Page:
Fed starts interest rate meeting as inflation continues to cool

AFP , Tuesday 13 Jun 2023

The US Federal Reserve on Tuesday kicked off a two-day meeting to set its benchmark lending rate, with fresh signs of cooling inflation increasing the chance it will pause its aggressive cycle of rate hikes.

Jerome Powell
In this file photo, Federal Reserve Chairman Jerome Powell speaks at the William McChesney Martin Jr. Federal Reserve Board Building in Washington, Friday, May 19, 2023. AP

 

The Fed has raised interest rates 10 times in quick succession since March 2022 as it grapples with inflation which remains well above its two percent long-term target.

A number of officials on the central bank's rate-setting committee have indicated they are minded to skip a hike this month to give policymakers more time to assess the economic impact of recent banking stress and existing interest rate hikes.

The Federal Open Market Committee meeting got under way at 10:30 am (1430 GMT), the Fed said in a statement. The FOMC's decision will be published along with an updated economic forecast at 2:00 pm Wednesday.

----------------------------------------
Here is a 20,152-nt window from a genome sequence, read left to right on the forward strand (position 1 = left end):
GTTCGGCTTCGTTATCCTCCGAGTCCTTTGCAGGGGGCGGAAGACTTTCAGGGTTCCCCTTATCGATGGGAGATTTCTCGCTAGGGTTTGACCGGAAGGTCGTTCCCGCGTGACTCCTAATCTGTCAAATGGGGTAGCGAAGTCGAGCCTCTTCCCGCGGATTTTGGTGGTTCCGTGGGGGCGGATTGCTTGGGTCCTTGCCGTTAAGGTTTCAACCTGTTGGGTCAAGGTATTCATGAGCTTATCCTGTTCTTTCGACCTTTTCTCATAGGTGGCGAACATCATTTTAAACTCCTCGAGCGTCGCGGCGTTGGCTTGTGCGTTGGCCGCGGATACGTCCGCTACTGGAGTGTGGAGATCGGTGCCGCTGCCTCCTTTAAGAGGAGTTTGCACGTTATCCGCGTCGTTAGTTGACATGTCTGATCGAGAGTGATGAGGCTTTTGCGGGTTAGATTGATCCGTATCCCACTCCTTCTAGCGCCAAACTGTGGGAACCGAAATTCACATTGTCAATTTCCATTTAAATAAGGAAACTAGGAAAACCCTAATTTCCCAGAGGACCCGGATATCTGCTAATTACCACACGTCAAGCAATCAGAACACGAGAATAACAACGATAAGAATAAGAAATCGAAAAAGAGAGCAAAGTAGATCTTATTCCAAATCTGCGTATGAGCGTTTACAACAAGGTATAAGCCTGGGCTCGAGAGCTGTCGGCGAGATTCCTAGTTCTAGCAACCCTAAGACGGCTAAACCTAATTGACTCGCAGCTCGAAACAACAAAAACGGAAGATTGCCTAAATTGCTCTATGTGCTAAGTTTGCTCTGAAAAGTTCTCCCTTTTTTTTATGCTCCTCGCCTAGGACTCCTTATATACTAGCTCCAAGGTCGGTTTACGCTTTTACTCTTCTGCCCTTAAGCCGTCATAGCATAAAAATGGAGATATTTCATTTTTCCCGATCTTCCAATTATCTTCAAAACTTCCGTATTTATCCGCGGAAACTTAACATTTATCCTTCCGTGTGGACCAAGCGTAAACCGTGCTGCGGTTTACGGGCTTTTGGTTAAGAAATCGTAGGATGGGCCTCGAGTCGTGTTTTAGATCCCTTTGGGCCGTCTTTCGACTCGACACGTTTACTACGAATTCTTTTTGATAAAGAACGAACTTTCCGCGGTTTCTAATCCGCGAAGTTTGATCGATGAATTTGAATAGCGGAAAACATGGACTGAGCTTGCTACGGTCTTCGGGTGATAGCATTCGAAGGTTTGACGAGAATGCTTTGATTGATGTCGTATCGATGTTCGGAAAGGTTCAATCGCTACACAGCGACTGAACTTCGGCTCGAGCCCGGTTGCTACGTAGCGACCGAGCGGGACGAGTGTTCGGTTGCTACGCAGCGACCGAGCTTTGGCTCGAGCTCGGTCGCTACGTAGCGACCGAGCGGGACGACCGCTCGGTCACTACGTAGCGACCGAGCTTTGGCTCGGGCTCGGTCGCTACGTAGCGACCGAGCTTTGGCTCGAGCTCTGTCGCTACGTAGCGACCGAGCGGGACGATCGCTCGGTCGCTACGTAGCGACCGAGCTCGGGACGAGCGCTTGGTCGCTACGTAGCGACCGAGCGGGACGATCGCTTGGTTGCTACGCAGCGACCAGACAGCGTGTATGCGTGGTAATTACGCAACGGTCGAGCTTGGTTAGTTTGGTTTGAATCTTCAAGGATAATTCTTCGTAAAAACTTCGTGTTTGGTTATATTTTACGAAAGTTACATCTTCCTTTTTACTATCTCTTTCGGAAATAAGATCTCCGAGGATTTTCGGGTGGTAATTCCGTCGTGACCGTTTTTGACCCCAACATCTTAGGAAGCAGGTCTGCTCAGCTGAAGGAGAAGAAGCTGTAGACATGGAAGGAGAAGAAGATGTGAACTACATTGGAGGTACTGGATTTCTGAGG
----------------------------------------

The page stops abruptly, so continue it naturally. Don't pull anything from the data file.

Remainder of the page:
Fresh data published earlier Tuesday showed the consumer price index (CPI) measure of inflation slowed to an annual rate of 4.0 percent last month, its lowest level in almost two years.

Core CPI, excluding volatile food and energy prices, remained elevated at 5.3 percent.

The Fed's favored measure of inflation also remains well above its two percent target, although it too has shown signs of slowing in recent months.

The Fed has raised its benchmark lending rate by five percentage points to between 5.00 and 5.25 percent since March last year.

There was some public disagreement in the run-up to this week's FOMC meeting over the best path forward, with a minority of members signaling their support for an 11th straight hike to fight inflation.

But Tuesday's cool CPI figure may well have allayed some inflation concerns.

"The latest consumer price inflation data doesn't change the Fed outlook for a June rate hike skip, but it illustrates the 'should I stay, or should I go' dilemma that the Fed faces when considering further rate increases," EY chief economist Gregory Daco wrote in a note to clients.

Futures traders raised the probability that the FOMC will vote to pause interest rate hikes this week above 90 percent following the CPI data release, according to CME Group.

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